wedding toast

A toast to the bride and groom

How to prepare memorable and meaningful speeches and toasts
Mar. 7, 2011 | By:

Being called upon to give a speech or toast at a wedding reception or banquet makes some people very nervous. The thought of speaking in public is enough pressure.

The fact that the speech or toast is to take place at a wedding – the biggest day of the bride and groom’s life – makes the task that much more daunting.

Even if you are not much of a public speaker, you can give a memorable speech or toast that will touch the hearts of all who hear it. Below are some tips to help you prepare for your reception or banquet public speaking debut. 

Use humour

Opening the speech with a bit of humour is a good way to get the audience’s attention and relieve a bit of the pressure that you may be feeling. When you hear the audience laugh, it will lighten the mood and you will be ready to deliver the rest of the speech.

Get personal

If you have been asked to give a speech or toast at the reception you are probably quite close to either the bride or groom. Pull from a story that you have about the bride or groom to make the speech personal. For example, you could talk about how you remember the bride talking about her wedding when she was just a little girl or how the groom always swore he would NEVER get married.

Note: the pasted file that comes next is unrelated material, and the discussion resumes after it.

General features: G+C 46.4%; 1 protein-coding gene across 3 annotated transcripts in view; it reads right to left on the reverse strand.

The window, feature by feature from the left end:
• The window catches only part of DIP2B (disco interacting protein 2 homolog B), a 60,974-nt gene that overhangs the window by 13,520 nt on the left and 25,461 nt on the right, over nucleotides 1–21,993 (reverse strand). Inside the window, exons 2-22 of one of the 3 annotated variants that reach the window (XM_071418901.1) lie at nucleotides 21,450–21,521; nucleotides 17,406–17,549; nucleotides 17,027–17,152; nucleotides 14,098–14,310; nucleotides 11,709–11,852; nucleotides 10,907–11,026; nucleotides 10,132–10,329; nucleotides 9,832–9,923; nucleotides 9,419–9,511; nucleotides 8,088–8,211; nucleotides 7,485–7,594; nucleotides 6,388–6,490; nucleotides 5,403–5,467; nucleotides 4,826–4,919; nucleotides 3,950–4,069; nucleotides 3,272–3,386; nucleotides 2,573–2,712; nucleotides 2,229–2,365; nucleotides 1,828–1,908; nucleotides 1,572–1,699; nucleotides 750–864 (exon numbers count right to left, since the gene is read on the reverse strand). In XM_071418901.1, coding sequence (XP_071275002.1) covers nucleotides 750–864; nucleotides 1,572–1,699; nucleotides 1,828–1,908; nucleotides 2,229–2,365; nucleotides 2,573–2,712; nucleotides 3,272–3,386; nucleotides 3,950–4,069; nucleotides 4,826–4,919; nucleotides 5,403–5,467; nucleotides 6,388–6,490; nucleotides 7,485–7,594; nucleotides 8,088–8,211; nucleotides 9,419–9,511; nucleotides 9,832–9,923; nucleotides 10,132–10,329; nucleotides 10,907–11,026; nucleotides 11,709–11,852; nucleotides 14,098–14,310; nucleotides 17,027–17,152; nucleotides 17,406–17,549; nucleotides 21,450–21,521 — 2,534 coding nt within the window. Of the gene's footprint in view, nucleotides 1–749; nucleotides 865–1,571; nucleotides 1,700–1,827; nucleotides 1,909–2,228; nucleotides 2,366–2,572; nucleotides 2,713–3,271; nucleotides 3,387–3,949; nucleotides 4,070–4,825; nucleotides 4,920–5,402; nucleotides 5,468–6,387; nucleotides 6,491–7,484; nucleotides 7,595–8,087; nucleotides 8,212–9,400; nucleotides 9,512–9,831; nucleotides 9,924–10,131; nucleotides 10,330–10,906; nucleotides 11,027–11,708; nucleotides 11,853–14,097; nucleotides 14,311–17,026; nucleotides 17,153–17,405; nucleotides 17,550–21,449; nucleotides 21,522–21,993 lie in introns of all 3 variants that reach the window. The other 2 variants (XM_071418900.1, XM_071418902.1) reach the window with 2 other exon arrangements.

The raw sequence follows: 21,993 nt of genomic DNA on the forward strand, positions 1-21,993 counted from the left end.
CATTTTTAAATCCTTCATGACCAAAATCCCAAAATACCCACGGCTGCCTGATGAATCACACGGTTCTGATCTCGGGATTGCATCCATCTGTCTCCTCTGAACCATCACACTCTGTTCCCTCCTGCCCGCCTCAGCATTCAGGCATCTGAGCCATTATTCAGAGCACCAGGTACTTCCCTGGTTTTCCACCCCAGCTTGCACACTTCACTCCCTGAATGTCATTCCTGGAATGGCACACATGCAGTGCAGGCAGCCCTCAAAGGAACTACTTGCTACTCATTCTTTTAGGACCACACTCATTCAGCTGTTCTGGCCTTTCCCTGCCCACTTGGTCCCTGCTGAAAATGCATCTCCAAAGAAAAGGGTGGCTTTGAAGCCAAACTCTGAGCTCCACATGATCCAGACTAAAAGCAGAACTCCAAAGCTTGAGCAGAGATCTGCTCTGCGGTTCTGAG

Personalizing the story (without causing embarrassment, as will be discussed below) allows the                   guests to get a glimpse into the life of the bride and groom and will make the speech unforgettable to the happy couple.

Keep it short

Keep the speech or toast short. A toast should be no more than a couple of minutes. A speech should be between five and seven minutes. Anything longer than that and it is easy to lose the audience. Plus, the reception will usually only last a few hours so it is best to keep things moving along.

Avoid insults

Never, never, never include insults or embarrassing information in a toast or speech for a wedding reception. Yes, it might get a few laughs, but not for the right reasons. You are there to celebrate the biggest day in the lives of the bride and groom. Telling stories that could potentially embarrass them or the guests is not appropriate

Practice

Once you have penned your speech or toast, practice reading it out loud over and over again. You want to become so familiar with the speech that you can deliver it without sounding as though you are reading.

Finally, do not wait until the last minute to start preparing for your speech or toast. The reception or banquet is going to be here before you know it. The day that you find out you will be giving a speech or toast, start preparing. This will ensure the speech will be a fondly remembered part of the couple’s wedding day.

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